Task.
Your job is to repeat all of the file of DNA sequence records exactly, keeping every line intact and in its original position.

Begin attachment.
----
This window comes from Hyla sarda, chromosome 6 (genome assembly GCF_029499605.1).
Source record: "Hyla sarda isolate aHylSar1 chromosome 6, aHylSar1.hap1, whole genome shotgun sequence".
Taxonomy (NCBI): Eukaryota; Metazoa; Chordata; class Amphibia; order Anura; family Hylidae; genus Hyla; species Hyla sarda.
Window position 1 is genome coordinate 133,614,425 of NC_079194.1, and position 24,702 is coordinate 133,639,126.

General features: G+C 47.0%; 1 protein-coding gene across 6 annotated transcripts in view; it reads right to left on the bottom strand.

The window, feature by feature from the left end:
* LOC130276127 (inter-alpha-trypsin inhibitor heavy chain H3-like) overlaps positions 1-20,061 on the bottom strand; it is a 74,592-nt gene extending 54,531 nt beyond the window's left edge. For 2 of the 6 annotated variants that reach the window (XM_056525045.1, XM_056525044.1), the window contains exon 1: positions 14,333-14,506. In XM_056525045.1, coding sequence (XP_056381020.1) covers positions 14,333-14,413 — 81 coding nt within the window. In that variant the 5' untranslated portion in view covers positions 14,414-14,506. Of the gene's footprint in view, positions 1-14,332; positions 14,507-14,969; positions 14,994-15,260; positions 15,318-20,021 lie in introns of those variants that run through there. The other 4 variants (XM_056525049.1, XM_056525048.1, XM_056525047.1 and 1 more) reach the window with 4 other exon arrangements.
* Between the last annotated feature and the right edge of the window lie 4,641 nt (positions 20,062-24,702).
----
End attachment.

This window comes from Hyla sarda, chromosome 6 (genome assembly GCF_029499605.1).
Source record: "Hyla sarda isolate aHylSar1 chromosome 6, aHylSar1.hap1, whole genome shotgun sequence".
Taxonomy (NCBI): Eukaryota; Metazoa; Chordata; class Amphibia; order Anura; family Hylidae; genus Hyla; species Hyla sarda.
Window position 1 is genome coordinate 133,614,425 of NC_079194.1, and position 24,702 is coordinate 133,639,126.

General features: G+C 47.0%; 1 protein-coding gene across 6 annotated transcripts in view; it reads right to left on the bottom strand.

The window, feature by feature from the left end:
* LOC130276127 (inter-alpha-trypsin inhibitor heavy chain H3-like) overlaps positions 1-20,061 on the bottom strand; it is a 74,592-nt gene extending 54,531 nt beyond the window's left edge. For 2 of the 6 annotated variants that reach the window (XM_056525045.1, XM_056525044.1), the window contains exon 1: positions 14,333-14,506. In XM_056525045.1, coding sequence (XP_056381020.1) covers positions 14,333-14,413 — 81 coding nt within the window. In that variant the 5' untranslated portion in view covers positions 14,414-14,506. Of the gene's footprint in view, positions 1-14,332; positions 14,507-14,969; positions 14,994-15,260; positions 15,318-20,021 lie in introns of those variants that run through there. The other 4 variants (XM_056525049.1, XM_056525048.1, XM_056525047.1 and 1 more) reach the window with 4 other exon arrangements.
* Between the last annotated feature and the right edge of the window lie 4,641 nt (positions 20,062-24,702).